MedicalResearch.com Interview with: Brian A Ference, MD, MPhil, MSc, FACC, FESC Professor and Director of Research in Translational Therapeutics Executive Director, Centre for Naturally Randomized Trials Strangeways Research Laboratory University of Cambridge Cambridge, UK MedicalResearch.com: What is the background for this study? Response: Bempedoic acid is a novel therapy currently in development that lowers LDL-C by inhibiting ATP-citrate lyase, an enzyme in the same cholesterol biosynthesis pathway as HMG-CoA reductase (the target of stains).  However, whether lowering LDL-C by inhibiting ATP-citrate lyase will reduce the risk of cardiovascular events to the same extent as lowering LDL-C by inhibiting HMG-CoA reductase with a statin is unknown. We conducted a “naturally randomized trial” using Mendelian randomization in more than 650,000 participants who experienced more than 100,000 cardiovascular events to evaluate the potential clinical benefit of lowering LDL-C by inhibiting ATP-citrate lyase as compared to lowering LDL-C by inhibiting HMG-CoA reductase. (more…)
Author Interviews, Heart Disease, Imperial College, Lipids, NEJM, Statins / 13.03.2019

MedicalResearch.com Interview with: Prof. Kosh Ray, MB ChB, MD, MPhil Faculty of Medicine, School of Public Health Chair in Public Health (Clinical) Imperial College London MedicalResearch.com: What is the background for this study? What are the main findings? Response: Bempedoic acid is the first in class of a new therapy for lowering LDL cholesterol. This is the largest and longest study to date with this therapy and involved about 2200 pts with patients with either established cardiovascular disease or familial hypercholestrolaemia and in whom LDL was > 70mg/dl or 1.8 mmol/L despite maximally tolerated statins. %0% were on high intensity statins and the majority of the rest on moderate intensity. The aim was to show long term safety 1 year and efficacy at 24 weeks and at 1 year.  (more…)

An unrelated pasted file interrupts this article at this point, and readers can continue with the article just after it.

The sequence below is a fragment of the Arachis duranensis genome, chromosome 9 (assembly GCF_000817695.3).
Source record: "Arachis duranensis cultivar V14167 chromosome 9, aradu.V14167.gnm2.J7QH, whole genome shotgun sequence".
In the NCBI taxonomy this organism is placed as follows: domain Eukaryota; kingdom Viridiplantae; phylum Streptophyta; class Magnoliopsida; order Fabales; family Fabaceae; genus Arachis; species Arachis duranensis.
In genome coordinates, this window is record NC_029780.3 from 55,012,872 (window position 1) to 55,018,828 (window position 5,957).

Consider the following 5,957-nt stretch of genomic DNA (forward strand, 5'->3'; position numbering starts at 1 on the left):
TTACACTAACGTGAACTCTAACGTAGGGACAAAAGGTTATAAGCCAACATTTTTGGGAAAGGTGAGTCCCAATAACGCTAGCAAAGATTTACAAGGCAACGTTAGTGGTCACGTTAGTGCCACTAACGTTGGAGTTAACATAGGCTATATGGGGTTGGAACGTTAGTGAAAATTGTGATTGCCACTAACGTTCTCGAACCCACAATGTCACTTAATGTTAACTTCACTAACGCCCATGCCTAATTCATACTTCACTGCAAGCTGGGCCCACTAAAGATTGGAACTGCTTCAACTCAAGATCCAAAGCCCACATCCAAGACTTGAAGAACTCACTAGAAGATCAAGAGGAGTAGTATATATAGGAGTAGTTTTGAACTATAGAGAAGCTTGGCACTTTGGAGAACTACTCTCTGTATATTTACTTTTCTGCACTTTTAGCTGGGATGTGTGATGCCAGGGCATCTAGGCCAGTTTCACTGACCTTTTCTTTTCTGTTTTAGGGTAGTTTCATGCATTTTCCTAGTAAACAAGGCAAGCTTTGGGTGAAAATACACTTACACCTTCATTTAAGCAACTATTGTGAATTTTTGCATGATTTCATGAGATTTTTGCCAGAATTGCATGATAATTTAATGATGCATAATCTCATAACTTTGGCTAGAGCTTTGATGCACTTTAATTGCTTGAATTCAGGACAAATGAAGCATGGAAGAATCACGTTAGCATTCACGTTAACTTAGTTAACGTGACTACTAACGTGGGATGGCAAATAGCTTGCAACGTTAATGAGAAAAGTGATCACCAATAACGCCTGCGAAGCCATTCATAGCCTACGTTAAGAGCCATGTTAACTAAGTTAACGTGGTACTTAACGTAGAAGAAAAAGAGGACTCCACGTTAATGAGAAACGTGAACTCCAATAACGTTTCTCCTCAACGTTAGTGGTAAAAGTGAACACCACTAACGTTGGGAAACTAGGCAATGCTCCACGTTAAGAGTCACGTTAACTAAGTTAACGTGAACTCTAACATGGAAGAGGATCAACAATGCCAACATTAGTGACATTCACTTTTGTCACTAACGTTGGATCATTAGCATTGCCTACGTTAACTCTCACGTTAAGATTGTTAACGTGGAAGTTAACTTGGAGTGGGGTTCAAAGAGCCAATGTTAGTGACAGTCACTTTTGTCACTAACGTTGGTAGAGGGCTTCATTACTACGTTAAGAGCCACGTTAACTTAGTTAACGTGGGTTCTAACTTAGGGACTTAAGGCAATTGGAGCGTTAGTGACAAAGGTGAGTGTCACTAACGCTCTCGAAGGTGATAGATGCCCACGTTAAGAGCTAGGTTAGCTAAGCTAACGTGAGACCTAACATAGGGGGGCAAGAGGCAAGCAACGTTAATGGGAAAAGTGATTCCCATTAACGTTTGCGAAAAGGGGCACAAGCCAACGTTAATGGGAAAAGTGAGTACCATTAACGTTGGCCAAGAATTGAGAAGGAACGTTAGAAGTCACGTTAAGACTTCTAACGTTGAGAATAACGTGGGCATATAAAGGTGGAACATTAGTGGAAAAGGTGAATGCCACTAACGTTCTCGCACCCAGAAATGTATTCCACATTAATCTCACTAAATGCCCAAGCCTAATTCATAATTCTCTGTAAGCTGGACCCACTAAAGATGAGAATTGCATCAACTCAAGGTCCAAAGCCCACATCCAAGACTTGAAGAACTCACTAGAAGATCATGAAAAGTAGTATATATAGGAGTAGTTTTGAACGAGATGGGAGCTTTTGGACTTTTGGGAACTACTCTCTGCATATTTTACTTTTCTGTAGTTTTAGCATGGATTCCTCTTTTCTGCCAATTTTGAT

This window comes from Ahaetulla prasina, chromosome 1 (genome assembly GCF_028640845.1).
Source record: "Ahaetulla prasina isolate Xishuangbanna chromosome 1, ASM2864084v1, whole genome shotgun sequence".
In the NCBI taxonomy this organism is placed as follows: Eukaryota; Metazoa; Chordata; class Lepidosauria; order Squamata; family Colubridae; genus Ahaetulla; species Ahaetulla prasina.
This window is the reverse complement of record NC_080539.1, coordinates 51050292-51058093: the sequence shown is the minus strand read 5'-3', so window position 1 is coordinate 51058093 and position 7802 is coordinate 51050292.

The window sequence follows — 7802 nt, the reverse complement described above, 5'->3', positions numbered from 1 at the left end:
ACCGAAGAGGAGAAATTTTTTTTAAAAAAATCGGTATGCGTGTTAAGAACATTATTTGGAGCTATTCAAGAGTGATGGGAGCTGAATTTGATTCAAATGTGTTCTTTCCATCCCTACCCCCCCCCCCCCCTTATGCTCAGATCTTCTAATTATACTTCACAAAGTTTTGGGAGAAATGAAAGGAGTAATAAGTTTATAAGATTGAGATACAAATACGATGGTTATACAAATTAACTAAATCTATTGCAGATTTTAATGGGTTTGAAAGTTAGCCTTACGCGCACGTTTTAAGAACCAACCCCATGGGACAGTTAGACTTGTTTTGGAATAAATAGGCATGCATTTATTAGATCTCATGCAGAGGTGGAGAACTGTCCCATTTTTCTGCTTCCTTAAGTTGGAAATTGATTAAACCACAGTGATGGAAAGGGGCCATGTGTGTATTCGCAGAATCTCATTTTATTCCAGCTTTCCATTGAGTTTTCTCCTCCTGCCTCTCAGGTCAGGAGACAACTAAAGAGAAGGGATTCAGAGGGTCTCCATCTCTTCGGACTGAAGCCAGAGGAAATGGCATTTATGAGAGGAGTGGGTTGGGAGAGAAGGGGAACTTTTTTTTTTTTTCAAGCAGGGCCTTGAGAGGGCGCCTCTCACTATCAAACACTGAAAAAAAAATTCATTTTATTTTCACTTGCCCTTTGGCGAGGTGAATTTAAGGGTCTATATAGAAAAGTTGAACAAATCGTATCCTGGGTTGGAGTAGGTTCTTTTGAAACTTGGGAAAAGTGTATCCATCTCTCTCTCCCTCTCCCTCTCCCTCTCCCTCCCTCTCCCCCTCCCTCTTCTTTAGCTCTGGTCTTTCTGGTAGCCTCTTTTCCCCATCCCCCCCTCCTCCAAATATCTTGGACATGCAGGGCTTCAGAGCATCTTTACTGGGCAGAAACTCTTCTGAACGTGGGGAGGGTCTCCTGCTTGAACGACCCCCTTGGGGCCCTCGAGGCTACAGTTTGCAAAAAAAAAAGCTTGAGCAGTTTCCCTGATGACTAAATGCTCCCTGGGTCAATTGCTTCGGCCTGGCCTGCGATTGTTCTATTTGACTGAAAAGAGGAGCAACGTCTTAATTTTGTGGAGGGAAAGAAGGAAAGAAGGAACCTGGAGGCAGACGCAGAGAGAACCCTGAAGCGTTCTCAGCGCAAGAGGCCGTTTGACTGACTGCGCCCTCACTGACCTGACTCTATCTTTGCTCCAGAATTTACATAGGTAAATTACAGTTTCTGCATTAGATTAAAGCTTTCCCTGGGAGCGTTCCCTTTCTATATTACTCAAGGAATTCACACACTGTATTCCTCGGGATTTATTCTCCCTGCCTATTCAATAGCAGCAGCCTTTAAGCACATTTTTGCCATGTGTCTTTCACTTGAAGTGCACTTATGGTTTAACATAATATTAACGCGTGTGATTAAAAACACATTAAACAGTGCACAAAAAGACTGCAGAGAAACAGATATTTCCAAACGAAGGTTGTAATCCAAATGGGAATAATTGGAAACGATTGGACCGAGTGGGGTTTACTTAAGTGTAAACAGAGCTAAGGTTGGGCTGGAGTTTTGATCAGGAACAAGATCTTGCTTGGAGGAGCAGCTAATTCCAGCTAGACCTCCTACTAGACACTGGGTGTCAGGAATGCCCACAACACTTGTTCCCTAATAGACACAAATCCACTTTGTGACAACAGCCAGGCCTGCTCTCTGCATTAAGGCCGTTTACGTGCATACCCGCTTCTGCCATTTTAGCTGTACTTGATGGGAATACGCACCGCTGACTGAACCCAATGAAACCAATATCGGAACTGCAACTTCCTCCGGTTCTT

Author Interviews, Blood Pressure - Hypertension, Heart Disease, Sleep Disorders / 07.03.2019

MedicalResearch.com Interview with: Dr Manolis S Kallistratos MD, PhD, FESC,EHS Asklepeion General Hospital Greece  MedicalResearch.com: What is the background for this study? What are the main findings?  Response: Lifestyle changes represent the cornerstone of treatment of arterial hypertension. Alcohol and salt reduction may decrease blood pressure levels by 2 to 8 mmHg. In our study 60 minutes of midday sleep decrease 24 hours systolic blood pressure levels by up to 3 mmHg in well controlled hypertensives. That is an effect as potent as other well-established life style changes. The magnitude of blood pressure decrease might seem small, but a drop in blood pressure as small as 2 mmHg can reduce the risk of cardiovascular events by up to 10 percent.  (more…)
Author Interviews, Clots - Coagulation, Heart Disease, JAMA / 05.03.2019